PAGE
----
By now, it is abundantly clear that Michelle Obama loves french fries.
The first lady talks about this "guilty pleasure" all the time, trying to ward off any notion that she is a nutrition nanny even as she cajoles Americans to eat better.
Now, her conversation with the public about the nation's health and fitness is about to get a lot more pointed.
After laying the groundwork for nearly a year, she launches a campaign on Tuesday against childhood obesity that she hopes will change the way millions of Americans eat, exercise, look and feel.
To succeed, she will have to take on powerful forces that have left one-third of children overweight:
- Busy parents who hit the fast-food drive-through rather than cook a balanced dinner.
- Schools where cafeteria meals compete with vending machines and a la carte lines stocked with soda and candy bars.
- Food companies that spend billions hawking fatty snacks to children.
- Poor neighborhoods where nary a banana nor a head of broccoli can be found on store shelves.
- The screens — computer, TV, video — that keep kids off their bikes.
The first lady's goal is ambitious: to put America on track to solve the childhood obesity problem in a generation. It's a far cry from the days when Dolley Madison, the first first lady to associate herself with a specific cause, helped to found a District of Columbia home for orphaned girls.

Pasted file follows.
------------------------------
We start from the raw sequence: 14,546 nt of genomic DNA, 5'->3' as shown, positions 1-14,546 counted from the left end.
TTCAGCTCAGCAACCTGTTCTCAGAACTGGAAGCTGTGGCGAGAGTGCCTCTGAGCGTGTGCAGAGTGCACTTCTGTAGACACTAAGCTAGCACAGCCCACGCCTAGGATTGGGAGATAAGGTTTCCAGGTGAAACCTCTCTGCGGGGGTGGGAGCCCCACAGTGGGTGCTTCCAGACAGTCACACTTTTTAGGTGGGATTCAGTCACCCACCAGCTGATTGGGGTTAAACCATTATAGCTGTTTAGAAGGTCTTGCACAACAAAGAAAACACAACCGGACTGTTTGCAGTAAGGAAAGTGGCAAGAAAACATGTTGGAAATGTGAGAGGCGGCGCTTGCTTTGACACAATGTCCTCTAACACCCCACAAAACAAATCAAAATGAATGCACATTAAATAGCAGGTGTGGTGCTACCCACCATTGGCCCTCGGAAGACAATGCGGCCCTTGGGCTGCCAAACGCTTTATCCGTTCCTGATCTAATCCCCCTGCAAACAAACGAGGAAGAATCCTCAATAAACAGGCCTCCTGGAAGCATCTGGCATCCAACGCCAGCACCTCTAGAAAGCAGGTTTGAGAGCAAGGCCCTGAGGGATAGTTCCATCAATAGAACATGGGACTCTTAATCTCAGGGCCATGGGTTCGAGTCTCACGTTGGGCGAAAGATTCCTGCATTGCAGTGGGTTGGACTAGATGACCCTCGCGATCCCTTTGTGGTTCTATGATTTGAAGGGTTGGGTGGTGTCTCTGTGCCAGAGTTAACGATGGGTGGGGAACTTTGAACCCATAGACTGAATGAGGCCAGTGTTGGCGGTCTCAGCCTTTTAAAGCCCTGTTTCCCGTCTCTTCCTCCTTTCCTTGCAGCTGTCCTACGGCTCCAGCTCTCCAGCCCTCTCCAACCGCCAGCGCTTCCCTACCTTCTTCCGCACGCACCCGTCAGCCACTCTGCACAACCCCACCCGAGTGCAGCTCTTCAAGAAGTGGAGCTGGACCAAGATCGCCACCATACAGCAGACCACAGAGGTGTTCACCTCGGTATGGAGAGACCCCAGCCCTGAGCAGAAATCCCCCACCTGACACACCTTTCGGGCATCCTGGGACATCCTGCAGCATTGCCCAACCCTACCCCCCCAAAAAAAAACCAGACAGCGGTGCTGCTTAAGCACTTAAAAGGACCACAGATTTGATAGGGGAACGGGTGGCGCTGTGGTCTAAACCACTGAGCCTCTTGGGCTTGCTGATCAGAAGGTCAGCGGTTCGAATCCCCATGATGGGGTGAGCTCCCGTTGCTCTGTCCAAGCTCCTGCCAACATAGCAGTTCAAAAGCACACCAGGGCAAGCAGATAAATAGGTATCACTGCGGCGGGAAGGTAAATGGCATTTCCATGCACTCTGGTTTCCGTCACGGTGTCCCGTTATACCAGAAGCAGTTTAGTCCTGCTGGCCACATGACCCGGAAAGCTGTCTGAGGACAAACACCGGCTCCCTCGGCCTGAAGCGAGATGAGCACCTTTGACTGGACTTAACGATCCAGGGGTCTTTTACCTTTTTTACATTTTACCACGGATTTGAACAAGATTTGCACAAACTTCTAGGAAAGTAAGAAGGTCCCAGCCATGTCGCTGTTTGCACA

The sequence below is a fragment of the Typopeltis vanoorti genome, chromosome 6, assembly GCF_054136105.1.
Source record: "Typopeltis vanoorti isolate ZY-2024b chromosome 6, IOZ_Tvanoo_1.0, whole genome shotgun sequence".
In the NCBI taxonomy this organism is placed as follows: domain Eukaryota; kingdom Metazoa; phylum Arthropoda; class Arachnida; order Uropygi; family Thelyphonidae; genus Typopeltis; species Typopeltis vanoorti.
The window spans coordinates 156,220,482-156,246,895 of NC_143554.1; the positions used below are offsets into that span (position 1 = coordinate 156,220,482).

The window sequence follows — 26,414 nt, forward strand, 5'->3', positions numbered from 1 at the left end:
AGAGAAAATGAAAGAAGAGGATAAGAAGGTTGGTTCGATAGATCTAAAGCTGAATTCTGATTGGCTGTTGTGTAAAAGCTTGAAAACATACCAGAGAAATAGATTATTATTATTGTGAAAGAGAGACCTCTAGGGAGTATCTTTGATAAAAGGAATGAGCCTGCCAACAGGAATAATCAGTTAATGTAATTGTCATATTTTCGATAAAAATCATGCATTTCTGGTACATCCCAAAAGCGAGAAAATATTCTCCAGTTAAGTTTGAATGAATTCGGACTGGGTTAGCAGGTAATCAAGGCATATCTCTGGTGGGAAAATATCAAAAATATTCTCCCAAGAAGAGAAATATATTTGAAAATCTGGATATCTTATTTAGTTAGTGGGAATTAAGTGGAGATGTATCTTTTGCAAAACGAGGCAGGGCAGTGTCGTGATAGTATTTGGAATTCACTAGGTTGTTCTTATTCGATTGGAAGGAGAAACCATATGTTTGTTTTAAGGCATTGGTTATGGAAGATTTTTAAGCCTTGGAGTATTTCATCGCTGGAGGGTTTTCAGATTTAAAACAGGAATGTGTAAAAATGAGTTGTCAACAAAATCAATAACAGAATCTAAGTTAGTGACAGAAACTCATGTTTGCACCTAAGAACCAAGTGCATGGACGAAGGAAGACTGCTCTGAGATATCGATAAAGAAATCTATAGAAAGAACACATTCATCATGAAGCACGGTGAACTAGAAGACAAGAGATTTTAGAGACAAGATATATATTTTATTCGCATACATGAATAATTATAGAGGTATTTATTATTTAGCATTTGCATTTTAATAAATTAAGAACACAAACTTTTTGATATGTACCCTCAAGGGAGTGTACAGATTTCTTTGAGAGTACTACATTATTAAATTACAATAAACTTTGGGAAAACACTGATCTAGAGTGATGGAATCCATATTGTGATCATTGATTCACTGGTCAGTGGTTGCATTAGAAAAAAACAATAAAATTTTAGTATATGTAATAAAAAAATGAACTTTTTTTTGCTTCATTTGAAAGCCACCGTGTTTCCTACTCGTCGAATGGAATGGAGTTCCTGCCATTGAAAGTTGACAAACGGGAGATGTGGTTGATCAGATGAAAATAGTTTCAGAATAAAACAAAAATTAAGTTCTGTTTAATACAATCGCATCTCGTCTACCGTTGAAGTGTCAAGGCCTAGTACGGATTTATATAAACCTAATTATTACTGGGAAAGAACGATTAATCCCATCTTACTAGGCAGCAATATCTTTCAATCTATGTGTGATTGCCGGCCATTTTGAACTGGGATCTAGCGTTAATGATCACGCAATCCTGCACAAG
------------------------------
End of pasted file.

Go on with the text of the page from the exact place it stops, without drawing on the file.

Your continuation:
"Thank God it's not going to be solely up to me," Obama said recently, stressing that the solution will require stepped-up effort from parents, schools, businesses, nonprofit groups, health professionals and governments.
To underscore that point, she's bringing together Cabinet members, mayors, sports and entertainment figures, business leaders and more to announce the details of the administration's effort. That will involve promoting healthier schools, increasing physical activity for kids, improving access to healthy foods and giving people more nutrition information.
Health advocates couldn't be happier to have a popular first lady adopting childhood obesity as her cause. They're also keenly aware of how difficult the problem will be to solve.
"You don't just go from epidemic obesity to epidemic leanness," says obesity expert Dr. David Katz, director of Yale University's Prevention Research Center.
Still, Katz says, Obama can provide the inspiration to help "shift the massive momentum of our society in the right direction."
Lofty goals have come and gone before.
A decade ago, the government's "Healthy People" program set a 2010 target that just 5 percent of children would be overweight or obese. The most updated government figures, released last month, weighed in at 32 percent for 2007-2008. The childhood obesity rate has at least held steady in recent years, but at levels that still leave today's children on track to die younger than their parents.
The first lady has prepared for the obesity campaign by falling asleep over briefing papers, consulting with legislators, Cabinet members and policy experts, and speaking about the challenges that overstressed parents face in doing right by their children. And, famously, by hula hooping on the South Lawn to promote the need to get kids moving.
She says she spent the past year figuring out how to talk about all of this "in a way that doesn't make already overstressed, anxious parents feel even more guilty about a very hard thing." That's where the french fries come in, part of the first lady's message that nobody's perfect and that there's plenty of wiggle room in a healthy diet.
Obama caught some criticism by talking openly about having to watch the weight of her own daughters, a sign of just how touchy the subject can be.